It may sound like a no-brainer, but do you really know why? Writing it down creates oxygenated blood flow to areas of your brain that a responsible for your memories and literally exercises those parts of it. Here’s How Writing Things Down Can Change Your Life.

You can start a journal, write yourself emails or even start keeping a blog – all of these activities will help to improve your capacity to remember and memorize information.

7. Listen to Music

Research shows that certain types of music are very helpful in recalling memories. Information that is learned while listening to a particular song or collection can often be recalled by thinking of the song or “playing” it mentally. Songs and music can serve as cues for pulling up particular memories.

8. Visual Concepts

In order to remember things, many people need to visualize the information they are studying.

Pay attention to photographers, charts and other graphics that might appear in your textbook; or if you’re not studying a book, try to pull up a mental image of what it is you are trying to remember. It might also help to draw your own charts or figures, or utilize colors and highlighters to group related ideas in your notes.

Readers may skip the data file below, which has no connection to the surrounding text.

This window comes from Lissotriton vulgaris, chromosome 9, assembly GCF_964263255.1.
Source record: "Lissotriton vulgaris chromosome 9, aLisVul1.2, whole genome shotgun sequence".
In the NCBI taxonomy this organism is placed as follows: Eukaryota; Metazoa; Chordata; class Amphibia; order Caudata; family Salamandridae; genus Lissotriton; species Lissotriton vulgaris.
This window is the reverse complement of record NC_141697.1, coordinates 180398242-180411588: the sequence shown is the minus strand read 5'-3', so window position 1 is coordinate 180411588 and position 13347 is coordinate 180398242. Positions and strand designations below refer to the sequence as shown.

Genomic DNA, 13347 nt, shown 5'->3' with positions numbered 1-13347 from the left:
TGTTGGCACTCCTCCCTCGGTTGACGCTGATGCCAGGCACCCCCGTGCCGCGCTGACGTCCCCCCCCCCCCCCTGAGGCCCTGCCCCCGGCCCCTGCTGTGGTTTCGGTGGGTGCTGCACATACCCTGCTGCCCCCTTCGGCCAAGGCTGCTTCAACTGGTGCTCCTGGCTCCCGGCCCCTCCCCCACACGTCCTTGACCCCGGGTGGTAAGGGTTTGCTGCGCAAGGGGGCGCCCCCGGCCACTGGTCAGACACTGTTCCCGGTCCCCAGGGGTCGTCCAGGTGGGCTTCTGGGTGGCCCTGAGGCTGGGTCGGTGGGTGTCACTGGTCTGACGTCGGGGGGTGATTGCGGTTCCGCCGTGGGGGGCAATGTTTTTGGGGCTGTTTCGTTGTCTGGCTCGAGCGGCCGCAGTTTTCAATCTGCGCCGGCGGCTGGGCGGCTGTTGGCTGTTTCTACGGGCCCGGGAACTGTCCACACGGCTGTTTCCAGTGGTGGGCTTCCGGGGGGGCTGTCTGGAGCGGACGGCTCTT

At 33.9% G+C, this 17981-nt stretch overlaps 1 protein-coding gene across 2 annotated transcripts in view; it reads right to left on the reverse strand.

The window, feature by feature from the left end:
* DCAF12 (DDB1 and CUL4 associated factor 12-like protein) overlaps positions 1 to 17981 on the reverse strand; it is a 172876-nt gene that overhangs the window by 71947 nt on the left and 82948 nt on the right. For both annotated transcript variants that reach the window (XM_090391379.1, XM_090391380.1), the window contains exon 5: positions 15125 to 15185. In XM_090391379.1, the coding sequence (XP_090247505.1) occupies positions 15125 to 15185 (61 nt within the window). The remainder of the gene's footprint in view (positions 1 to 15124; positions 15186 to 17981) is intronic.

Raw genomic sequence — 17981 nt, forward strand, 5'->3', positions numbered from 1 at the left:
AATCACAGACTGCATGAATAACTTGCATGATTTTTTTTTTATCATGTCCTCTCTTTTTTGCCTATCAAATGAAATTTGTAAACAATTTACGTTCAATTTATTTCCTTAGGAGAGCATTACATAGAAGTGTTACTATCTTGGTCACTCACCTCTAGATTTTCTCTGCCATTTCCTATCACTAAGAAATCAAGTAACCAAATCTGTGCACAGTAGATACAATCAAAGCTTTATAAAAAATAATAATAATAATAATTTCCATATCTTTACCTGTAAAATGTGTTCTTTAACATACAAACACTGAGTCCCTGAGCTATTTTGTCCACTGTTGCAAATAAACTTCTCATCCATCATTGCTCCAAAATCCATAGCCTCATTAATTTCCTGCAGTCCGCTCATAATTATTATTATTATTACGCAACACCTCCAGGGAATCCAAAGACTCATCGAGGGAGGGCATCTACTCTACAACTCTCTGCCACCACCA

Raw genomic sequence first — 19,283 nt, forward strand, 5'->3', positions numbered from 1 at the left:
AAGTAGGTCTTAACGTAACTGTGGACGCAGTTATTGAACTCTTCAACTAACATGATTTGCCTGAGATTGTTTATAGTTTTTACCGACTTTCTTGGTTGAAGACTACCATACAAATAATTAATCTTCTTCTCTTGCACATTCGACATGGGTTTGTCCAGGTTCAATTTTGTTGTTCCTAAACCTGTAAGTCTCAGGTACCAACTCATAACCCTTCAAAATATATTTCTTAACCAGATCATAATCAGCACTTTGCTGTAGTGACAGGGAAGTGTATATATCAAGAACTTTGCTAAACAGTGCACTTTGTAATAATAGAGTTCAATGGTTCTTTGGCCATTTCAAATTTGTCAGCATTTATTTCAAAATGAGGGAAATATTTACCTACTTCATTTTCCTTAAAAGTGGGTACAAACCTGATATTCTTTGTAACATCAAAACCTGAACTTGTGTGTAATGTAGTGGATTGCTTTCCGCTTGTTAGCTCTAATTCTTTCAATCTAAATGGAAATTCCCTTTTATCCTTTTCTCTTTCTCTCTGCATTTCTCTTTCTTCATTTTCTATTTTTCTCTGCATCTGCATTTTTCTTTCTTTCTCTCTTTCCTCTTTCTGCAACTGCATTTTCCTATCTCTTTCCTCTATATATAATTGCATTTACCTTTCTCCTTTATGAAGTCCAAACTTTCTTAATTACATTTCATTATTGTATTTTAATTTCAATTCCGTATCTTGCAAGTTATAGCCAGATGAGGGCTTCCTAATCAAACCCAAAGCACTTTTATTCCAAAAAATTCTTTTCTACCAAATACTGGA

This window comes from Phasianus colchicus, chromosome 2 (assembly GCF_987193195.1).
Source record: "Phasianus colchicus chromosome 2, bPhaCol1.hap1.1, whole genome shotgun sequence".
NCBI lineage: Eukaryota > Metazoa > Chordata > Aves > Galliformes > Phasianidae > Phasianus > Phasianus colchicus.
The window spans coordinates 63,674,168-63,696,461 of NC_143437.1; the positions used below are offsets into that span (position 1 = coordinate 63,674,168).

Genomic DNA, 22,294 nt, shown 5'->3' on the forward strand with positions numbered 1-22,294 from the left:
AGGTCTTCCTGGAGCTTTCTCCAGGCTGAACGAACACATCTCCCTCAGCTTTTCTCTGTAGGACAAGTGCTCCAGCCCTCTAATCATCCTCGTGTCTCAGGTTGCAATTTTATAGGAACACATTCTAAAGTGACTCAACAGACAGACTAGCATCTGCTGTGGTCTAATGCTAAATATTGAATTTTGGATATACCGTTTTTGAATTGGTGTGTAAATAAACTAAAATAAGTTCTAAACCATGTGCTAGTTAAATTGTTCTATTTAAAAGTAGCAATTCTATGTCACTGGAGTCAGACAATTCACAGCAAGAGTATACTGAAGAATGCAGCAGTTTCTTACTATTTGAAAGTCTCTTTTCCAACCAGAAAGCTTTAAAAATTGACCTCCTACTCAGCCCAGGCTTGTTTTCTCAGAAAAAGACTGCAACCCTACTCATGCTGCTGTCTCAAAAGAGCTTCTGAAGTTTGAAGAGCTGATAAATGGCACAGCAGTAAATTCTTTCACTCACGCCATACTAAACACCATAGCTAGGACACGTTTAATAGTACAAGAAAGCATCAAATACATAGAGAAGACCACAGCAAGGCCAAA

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Here, you can learn How to Become a Person Who Can Visualize Results.

9. Teach Someone Else

Reading material out loud has been shown to significantly improve memory of the material. Expanding further upon this idea is the fact that psychologists and educators have found that by having students teach new concepts to others, it helps to enhance understanding and recall.

Teach new concepts and information to a friend or study partner, and you’ll find you remember the information a lot better.

10. Do Crossword Puzzles, Read or Play Cards

Studies have shown that doing crossword puzzles, read or play cards on a daily basis not only keep your brain active but also help to delay memory loss, especially in those who develop dementia.

So pick up the daily newspaper and work on that crossword puzzle, read a book or enjoy a game of solitaire.

Pick one to two of these tips first and start applying them to your everyday life. Very soon you’ll find yourself having better memories and a clearer head!

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Featured photo credit: Pexels via pexels.com